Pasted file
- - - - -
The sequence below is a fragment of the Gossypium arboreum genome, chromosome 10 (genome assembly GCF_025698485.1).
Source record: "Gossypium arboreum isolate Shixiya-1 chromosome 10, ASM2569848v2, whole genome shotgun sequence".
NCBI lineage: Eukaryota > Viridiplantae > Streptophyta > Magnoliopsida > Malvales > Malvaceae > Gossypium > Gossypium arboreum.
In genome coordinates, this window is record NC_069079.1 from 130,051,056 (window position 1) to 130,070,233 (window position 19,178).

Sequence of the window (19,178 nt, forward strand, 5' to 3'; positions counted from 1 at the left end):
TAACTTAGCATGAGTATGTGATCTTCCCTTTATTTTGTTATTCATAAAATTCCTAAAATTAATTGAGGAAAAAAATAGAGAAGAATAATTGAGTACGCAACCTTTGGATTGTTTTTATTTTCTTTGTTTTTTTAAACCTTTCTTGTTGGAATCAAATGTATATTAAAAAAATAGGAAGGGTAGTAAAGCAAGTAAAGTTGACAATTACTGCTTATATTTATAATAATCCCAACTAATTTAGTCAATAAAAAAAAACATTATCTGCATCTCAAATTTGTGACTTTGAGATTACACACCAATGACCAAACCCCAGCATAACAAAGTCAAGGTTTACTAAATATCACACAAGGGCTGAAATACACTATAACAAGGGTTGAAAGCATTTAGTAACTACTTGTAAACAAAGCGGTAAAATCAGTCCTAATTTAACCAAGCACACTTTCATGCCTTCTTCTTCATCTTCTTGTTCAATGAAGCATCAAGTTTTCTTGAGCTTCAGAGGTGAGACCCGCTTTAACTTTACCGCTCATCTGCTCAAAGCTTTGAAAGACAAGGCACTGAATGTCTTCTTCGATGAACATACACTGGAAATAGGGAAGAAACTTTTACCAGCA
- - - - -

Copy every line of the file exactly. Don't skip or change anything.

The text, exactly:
The sequence below is a fragment of the Gossypium arboreum genome, chromosome 10 (genome assembly GCF_025698485.1).
Source record: "Gossypium arboreum isolate Shixiya-1 chromosome 10, ASM2569848v2, whole genome shotgun sequence".
NCBI lineage: Eukaryota > Viridiplantae > Streptophyta > Magnoliopsida > Malvales > Malvaceae > Gossypium > Gossypium arboreum.
In genome coordinates, this window is record NC_069079.1 from 130,051,056 (window position 1) to 130,070,233 (window position 19,178).

Sequence of the window (19,178 nt, forward strand, 5' to 3'; positions counted from 1 at the left end):
TAACTTAGCATGAGTATGTGATCTTCCCTTTATTTTGTTATTCATAAAATTCCTAAAATTAATTGAGGAAAAAAATAGAGAAGAATAATTGAGTACGCAACCTTTGGATTGTTTTTATTTTCTTTGTTTTTTTAAACCTTTCTTGTTGGAATCAAATGTATATTAAAAAAATAGGAAGGGTAGTAAAGCAAGTAAAGTTGACAATTACTGCTTATATTTATAATAATCCCAACTAATTTAGTCAATAAAAAAAAACATTATCTGCATCTCAAATTTGTGACTTTGAGATTACACACCAATGACCAAACCCCAGCATAACAAAGTCAAGGTTTACTAAATATCACACAAGGGCTGAAATACACTATAACAAGGGTTGAAAGCATTTAGTAACTACTTGTAAACAAAGCGGTAAAATCAGTCCTAATTTAACCAAGCACACTTTCATGCCTTCTTCTTCATCTTCTTGTTCAATGAAGCATCAAGTTTTCTTGAGCTTCAGAGGTGAGACCCGCTTTAACTTTACCGCTCATCTGCTCAAAGCTTTGAAAGACAAGGCACTGAATGTCTTCTTCGATGAACATACACTGGAAATAGGGAAGAAACTTTTACCAGCA